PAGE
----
5

I have two branches: master and develop. When the changes from develop are finalized they are merged into master.

At this point, the branches should be synchronized. However, I noticed that one file is missing from master but is on the develop branch. (It looks like it was deleted somehow but I cannot find any evidence of this using the git log -- myfile.txt command.

I tried to merge develop to master but it says that there is nothing to merge.

> git checkout master
> git merge --no-ff develop
Already up-to-date

How do I re-merge that one missing file that is in our develop branch into our master branch?

3

You don't merge this at all; instead, you just extract the file you want from the develop branch and commit it on the master branch. (I'm assuming the "missing" file was never merged in, perhaps due to a mistake by whoever made the last however-any merges, or perhaps intentionally.) To extract a file from another branch, while on master:

# run "git status" here to make sure you're on master
# and have no other changes you want to commit first!
git checkout develop -- path/to/file

Because this kind of checkout writes "through" the index, the new file is now staged and ready to be committed to branch master.

Discussion below.


A merge does not actually synchronize branches (more specifically, it does not mean they will have the same work-trees, by any means). All git merge does is look through the commit histories to see what changes, if any, should be merged. This means it has to find the most recent common history. Let's draw some commit graph fragments to illustrate this.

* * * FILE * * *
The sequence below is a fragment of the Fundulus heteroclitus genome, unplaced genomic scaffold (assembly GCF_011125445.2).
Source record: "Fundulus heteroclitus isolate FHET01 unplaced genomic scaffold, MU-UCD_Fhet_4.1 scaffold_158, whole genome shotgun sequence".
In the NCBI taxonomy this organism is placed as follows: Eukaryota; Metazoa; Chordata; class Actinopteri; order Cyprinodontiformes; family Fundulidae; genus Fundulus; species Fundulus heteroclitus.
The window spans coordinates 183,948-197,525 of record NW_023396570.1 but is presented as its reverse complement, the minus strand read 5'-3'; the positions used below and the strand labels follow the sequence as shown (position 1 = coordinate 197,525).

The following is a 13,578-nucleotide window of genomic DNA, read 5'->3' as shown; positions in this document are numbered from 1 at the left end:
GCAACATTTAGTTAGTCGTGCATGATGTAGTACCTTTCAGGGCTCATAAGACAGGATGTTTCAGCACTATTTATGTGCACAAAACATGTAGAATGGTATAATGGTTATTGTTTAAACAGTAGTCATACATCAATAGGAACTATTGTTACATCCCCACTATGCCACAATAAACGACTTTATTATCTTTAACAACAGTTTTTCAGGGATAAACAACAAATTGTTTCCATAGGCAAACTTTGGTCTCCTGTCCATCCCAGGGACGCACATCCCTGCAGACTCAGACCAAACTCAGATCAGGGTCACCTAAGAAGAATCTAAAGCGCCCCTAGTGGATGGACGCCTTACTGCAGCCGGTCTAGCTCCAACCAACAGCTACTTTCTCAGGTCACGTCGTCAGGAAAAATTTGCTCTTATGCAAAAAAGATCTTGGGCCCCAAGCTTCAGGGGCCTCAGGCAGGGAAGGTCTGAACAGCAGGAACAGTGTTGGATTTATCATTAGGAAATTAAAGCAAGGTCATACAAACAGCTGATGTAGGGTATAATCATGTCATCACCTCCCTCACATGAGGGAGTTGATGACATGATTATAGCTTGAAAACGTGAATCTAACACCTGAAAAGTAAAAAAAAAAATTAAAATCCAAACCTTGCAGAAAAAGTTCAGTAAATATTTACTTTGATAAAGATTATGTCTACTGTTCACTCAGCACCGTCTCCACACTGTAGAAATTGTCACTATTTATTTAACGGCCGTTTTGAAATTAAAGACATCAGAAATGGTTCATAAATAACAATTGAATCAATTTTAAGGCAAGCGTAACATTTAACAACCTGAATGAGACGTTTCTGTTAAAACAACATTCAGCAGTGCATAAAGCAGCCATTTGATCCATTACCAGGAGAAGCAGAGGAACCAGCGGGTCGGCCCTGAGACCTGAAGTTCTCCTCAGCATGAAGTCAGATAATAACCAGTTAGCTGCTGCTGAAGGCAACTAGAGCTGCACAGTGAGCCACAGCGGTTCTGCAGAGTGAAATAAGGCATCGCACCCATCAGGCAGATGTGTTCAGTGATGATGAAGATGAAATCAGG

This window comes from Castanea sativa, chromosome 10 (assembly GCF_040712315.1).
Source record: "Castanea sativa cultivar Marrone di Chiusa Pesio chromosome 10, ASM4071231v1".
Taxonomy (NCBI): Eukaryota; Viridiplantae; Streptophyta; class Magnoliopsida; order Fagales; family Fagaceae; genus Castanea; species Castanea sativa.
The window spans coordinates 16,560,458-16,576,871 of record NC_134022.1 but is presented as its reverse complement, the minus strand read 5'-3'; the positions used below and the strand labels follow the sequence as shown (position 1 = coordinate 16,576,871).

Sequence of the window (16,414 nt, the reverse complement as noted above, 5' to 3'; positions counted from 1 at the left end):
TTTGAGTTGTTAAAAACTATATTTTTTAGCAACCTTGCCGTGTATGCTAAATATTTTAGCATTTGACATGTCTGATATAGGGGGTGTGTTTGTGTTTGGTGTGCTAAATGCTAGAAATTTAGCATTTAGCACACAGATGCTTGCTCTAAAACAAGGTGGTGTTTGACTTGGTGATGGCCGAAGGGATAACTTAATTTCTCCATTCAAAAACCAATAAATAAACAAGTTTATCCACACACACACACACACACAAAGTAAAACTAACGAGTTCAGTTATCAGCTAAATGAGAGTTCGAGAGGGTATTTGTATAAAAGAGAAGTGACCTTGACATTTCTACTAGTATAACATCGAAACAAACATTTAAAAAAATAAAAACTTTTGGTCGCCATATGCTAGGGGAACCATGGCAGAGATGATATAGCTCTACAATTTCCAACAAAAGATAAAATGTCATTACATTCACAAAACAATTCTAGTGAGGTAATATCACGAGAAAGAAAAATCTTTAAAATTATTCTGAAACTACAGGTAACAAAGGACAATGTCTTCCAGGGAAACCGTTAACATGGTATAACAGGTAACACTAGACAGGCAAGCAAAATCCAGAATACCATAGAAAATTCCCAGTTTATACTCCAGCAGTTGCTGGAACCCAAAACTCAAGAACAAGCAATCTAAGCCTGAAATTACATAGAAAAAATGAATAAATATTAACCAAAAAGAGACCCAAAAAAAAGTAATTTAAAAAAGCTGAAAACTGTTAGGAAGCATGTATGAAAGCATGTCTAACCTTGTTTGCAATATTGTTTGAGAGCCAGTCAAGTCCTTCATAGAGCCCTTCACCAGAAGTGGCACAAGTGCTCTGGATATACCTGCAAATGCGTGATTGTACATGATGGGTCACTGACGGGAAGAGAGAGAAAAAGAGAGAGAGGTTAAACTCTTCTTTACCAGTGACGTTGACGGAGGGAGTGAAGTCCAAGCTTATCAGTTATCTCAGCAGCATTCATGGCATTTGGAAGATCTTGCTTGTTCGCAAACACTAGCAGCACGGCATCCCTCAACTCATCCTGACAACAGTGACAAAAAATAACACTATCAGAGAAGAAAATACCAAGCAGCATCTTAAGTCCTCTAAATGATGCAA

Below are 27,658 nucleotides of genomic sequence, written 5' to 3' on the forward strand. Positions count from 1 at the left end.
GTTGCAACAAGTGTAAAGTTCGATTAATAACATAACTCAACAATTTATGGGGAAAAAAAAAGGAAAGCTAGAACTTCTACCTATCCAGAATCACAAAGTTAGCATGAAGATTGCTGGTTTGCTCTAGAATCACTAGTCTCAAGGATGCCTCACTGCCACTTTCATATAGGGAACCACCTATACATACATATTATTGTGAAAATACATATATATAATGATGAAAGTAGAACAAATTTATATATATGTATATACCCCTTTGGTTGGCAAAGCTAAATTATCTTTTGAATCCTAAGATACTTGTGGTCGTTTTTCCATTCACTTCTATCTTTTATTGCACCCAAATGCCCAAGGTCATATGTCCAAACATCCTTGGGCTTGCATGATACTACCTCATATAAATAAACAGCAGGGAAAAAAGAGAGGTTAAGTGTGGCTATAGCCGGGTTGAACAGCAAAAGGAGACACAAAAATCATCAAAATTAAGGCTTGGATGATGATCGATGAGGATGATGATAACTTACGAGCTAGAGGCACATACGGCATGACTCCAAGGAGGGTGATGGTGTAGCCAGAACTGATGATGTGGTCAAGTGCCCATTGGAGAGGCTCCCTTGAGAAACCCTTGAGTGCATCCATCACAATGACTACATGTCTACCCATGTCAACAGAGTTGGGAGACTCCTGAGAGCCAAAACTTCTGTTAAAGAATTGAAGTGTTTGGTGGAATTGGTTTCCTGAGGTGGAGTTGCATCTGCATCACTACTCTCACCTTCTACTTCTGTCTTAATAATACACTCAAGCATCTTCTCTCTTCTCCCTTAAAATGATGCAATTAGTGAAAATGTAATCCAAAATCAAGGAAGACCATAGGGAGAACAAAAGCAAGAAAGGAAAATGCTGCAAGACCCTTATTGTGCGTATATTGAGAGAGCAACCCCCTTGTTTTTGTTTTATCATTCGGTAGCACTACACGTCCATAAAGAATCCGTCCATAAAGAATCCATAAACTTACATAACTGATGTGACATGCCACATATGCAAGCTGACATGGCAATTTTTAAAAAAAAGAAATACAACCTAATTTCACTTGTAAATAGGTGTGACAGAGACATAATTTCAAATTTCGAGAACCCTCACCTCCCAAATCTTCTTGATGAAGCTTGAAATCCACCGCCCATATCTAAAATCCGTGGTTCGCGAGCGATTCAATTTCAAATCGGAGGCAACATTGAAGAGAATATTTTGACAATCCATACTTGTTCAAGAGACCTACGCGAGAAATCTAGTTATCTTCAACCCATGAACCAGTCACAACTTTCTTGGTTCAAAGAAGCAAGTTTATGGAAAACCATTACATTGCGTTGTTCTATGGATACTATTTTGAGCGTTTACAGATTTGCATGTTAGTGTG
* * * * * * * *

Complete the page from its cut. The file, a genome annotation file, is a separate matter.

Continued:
git checkout master

picks up some specific commit, then:

git merge <sha1-or-other-identifier-like-develop>

tells git to start at the identified SHA-1 and see where that branch was last "together with" master. This is the SHA-1 of the "merge base":

...-o-*-o-o-o   <-- master
       \
        o-o     <-- develop

The merge-base is the commit marked * here, and there are commits after * on the line identified by develop that are not on the line identified by master, so this sequence needs a merge.

However:

...-o-*-o-o-o   <-- master
       `---___
              `---- develop

Here, develop points directly to commit * (the merge-base, again). There are no commits since then underneath develop that are not also found underneath master. So this is Already up-to-date. Likewise for:

...-o-o-o-M   <-- master
     \   /
      o-*     <-- develop

This is the kind of situation you will see if develop was merged fairly recently: there's a merge commit on master, that I have marked M. The merge-base is still commit *; develop points directly to that commit, as does the merge commit M. So again there is nothing to merge (no commits on develop that are not already on master, courtesy of merge-commit M).